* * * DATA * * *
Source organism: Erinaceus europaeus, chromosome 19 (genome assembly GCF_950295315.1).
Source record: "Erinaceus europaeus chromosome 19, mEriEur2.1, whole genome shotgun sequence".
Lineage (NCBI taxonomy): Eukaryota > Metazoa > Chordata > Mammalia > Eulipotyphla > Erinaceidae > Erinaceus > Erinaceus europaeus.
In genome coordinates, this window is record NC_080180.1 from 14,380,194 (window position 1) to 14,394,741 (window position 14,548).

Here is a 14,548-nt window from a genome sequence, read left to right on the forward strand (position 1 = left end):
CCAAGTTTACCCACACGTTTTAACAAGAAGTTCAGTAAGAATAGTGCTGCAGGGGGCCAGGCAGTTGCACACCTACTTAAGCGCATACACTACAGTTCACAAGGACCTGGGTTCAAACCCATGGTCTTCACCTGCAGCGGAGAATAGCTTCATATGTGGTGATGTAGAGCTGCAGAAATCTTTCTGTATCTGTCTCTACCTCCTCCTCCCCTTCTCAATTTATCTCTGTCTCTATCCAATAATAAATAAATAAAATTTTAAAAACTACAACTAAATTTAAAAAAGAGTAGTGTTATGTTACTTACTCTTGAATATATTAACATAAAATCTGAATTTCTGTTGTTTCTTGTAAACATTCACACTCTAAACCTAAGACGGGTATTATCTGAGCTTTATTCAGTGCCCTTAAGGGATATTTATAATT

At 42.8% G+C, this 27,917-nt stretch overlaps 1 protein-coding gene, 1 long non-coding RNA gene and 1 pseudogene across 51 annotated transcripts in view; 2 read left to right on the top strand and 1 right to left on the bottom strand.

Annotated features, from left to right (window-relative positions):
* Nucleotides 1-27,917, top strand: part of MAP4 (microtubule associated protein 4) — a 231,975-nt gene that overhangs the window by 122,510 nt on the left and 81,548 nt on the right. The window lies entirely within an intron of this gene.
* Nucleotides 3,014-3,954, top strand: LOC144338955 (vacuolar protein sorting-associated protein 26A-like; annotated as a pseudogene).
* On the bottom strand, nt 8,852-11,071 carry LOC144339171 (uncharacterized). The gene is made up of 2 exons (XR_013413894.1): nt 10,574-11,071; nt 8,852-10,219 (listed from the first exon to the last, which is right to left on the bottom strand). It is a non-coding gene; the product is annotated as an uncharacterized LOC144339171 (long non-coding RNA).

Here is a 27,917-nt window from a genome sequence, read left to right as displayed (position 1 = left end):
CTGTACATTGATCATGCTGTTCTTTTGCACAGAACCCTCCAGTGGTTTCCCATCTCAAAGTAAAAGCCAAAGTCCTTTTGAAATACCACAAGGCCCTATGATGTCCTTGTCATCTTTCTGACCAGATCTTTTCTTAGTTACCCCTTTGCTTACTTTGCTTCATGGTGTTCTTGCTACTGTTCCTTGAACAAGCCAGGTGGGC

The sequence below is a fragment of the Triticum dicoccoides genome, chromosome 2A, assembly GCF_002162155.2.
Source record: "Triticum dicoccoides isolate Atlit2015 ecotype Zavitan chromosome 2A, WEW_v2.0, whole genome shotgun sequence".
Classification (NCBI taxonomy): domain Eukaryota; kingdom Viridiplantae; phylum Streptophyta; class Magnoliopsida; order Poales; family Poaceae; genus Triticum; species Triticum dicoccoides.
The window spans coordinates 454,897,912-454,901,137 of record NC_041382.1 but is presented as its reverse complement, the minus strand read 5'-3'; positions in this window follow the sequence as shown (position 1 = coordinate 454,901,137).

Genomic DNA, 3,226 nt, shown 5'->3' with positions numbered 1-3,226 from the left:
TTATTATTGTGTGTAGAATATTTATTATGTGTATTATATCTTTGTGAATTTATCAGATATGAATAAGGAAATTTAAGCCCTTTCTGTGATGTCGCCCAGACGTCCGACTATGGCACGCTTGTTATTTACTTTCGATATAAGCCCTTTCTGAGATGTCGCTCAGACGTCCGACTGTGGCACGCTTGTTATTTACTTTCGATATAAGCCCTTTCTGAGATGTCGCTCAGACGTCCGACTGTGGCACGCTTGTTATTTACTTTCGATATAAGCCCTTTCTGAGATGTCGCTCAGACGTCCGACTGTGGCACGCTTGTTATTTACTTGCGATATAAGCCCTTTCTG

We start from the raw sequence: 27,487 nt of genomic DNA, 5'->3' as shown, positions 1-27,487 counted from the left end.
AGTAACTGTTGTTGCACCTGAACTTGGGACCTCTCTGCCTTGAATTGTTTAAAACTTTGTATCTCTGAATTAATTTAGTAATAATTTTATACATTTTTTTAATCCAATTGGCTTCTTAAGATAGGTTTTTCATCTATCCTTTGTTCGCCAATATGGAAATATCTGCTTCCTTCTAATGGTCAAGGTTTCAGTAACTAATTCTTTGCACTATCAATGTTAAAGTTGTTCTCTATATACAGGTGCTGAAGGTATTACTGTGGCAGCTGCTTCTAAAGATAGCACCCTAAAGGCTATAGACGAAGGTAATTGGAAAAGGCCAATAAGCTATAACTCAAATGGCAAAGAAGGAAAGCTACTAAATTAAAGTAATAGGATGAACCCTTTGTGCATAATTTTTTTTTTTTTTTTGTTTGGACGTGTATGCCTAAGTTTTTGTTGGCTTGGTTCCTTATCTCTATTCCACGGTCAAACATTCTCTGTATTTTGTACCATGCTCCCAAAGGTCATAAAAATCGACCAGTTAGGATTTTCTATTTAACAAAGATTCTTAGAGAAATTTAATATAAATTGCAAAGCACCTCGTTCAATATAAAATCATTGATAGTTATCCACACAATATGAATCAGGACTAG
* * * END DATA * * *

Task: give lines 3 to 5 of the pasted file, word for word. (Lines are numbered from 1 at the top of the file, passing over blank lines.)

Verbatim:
Lineage (NCBI taxonomy): Eukaryota > Metazoa > Chordata > Mammalia > Eulipotyphla > Erinaceidae > Erinaceus > Erinaceus europaeus.
In genome coordinates, this window is record NC_080180.1 from 14,380,194 (window position 1) to 14,394,741 (window position 14,548).

Here is a 14,548-nt window from a genome sequence, read left to right on the forward strand (position 1 = left end):